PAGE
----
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Publication numberUS3551598 A
Publication typeGrant
Publication dateDec 29, 1970
Filing dateOct 18, 1967
Priority dateOct 20, 1966
Also published asDE1537853B1
Publication numberUS 3551598 A, US 3551598A, US-A-3551598, US3551598 A, US3551598A
InventorsGiorgio De Varda, Saverio Martinelli
Original AssigneeSits Soc It Telecom Siemens
Export CitationBiBTeX, EndNote, RefMan
External Links: USPTO, USPTO Assignment, Espacenet
Signal-evaluating logic with circulating memory for time-sharing telecommunication system
US 3551598 A
Abstract  available in
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Claims  available in
Description  (OCR text may contain errors)

United States Patent [72] inventors Giorgio de Varda;

Saverio Martinelli, Milan, Italy [21] AppLNo. 676,135

[22] Filed Oct. 18, 1967 [45] Patented Dec. 29, 1970 [73 Assignee Societa Italiana Telecomunicazioni Siemens S. p. A. Milan, Italy a corporation of Italy [32] Priority Oct. 20, 1966 1 3 3 Italy [31] No. 29035-A/66 [54] SIGNAL-EVALUATING LOGIC WITH CIRCULATING MEMORY FOR TIME-SHARING TELECOMMUNICATION SYSTEM 11 Claims, 9 Drawing Figs.

C LOGIC RK RC NETWORK NETWORK Primary Examiner- Kathleen H. Claffy Assistant Exanziner-lan S. Black Attorney-Karl F. Ross ABSTRACT: A circulating memory with four delay lines L, L, in the output ofa pulse counter CPB stores bits relating to line seizure, dialing and other signals appearing on a set of lines of a time-sharing telecommunication system which are sampled during respective time slots c 0 etc. of 10 us during a 100-us scanning period T, recurring at intervals T 0f 6 ms, the bits having a pulse width of 1 ,us and being recirculated every 100 ts. Each time slot is subdivided into 10 phases gel. o etc. of 1 [.LS each, the first phase of each time slot determining the permanence of a voltage change on a corresponding test wire A and entering a bit in an auxiliary delay line L for recirculation on detection of a state of energization of the test wire lasting for at least four recurrence intervals T as determined by counter CPB and registered in binary code form on its first two delay lines L,, L to eliminate the effect of spurious transients. A shift register R responding to the bits recirculated by line L and the output of a binary decimal matrix (FIG. 5) connected across the main delay lines L -L stores for 1 us an effective transition from battery potential to ground or vice versa during the first phase (p and, upon the grounding of test wire A, enables the counter in the second phase o to start a chronometric sequence advancing by one count every 12 ms. In the remaining phases (p -(p the shift register R and the delay line L; control the recognition of dialing pulses and switching signals occurring during certain stages of operation as established by the chronometric count in phase o The ten phases of the last time slot c are used to step a clock circuit which counts time continuously in ten denominational orders from 10- second to 10 hours, the register R serving to shift from one denominational order to the next.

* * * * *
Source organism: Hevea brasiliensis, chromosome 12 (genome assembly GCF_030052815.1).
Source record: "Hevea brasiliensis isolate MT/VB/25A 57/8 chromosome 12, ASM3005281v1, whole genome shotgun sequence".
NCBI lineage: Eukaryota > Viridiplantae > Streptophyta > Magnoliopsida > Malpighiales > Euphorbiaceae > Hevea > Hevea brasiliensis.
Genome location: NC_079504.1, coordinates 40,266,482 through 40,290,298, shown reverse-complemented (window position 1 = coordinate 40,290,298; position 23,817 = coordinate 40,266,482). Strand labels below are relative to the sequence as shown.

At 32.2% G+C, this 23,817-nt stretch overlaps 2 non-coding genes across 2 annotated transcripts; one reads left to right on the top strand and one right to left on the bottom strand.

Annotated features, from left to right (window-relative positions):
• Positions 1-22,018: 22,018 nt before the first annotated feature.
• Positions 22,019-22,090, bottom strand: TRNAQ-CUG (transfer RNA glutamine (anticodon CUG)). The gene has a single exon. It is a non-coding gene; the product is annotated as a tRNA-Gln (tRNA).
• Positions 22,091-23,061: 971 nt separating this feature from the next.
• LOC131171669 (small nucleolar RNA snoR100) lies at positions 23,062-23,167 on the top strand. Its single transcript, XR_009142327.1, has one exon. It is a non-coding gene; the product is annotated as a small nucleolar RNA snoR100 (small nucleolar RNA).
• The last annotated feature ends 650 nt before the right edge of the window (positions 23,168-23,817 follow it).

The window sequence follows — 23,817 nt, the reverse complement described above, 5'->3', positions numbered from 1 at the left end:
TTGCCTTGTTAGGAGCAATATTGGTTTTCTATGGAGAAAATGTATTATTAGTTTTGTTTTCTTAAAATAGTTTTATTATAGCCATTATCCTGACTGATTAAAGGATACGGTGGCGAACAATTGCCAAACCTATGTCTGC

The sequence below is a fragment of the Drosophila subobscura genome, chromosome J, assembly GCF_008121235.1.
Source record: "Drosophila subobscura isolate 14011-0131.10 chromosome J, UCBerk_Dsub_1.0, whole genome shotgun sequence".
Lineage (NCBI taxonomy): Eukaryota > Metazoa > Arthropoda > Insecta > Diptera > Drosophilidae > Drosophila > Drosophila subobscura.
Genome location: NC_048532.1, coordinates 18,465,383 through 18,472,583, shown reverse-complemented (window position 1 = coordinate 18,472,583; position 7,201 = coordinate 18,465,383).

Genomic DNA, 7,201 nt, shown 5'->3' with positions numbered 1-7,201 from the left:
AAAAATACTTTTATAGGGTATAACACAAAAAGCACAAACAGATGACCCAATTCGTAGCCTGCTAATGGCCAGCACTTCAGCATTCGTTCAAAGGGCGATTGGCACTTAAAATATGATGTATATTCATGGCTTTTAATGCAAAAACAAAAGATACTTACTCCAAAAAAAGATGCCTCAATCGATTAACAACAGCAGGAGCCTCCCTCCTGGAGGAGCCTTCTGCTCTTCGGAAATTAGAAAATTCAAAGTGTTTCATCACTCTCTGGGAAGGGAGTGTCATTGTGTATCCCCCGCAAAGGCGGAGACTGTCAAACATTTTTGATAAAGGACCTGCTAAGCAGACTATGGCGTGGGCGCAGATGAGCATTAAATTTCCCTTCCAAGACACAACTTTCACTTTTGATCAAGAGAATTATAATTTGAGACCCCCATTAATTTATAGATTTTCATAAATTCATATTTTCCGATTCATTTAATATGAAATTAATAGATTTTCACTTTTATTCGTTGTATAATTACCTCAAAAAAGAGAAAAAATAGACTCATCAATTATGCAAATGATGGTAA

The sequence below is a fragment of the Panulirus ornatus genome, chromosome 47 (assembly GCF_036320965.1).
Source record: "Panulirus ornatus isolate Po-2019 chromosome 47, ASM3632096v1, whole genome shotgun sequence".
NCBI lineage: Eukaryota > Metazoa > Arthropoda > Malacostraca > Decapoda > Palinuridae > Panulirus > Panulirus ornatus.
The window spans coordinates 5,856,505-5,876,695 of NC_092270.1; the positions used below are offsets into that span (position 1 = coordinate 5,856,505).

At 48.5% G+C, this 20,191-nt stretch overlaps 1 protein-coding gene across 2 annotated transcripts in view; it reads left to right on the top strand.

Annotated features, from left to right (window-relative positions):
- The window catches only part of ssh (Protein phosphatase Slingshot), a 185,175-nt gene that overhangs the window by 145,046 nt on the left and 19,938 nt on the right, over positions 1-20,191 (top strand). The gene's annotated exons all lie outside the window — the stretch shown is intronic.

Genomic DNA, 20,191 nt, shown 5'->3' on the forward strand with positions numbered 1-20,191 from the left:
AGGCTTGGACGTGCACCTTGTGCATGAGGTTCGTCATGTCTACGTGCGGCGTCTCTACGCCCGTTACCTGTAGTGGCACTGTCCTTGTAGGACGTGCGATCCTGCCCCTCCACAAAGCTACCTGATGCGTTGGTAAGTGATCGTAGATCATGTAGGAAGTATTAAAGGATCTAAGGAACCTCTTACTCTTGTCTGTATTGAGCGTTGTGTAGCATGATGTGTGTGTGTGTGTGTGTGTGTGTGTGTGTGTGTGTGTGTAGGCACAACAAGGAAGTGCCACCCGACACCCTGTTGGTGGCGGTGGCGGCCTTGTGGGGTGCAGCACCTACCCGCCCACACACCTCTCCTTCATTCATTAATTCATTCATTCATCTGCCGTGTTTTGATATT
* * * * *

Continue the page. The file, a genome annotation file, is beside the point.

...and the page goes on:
4 REGISTER FT REGISTER PATENTED DEE29 I970 SHEETS UF 7 AND 01' 4 0 nu vmum mwms 92ml alga) Attorney AND AND Giorgio DE VARDA Snvuriu T-IAR'I'IHI'ILLI m l Ross Attorney PATENTEU 053291970 SHEET 7 CF 7 Fig.9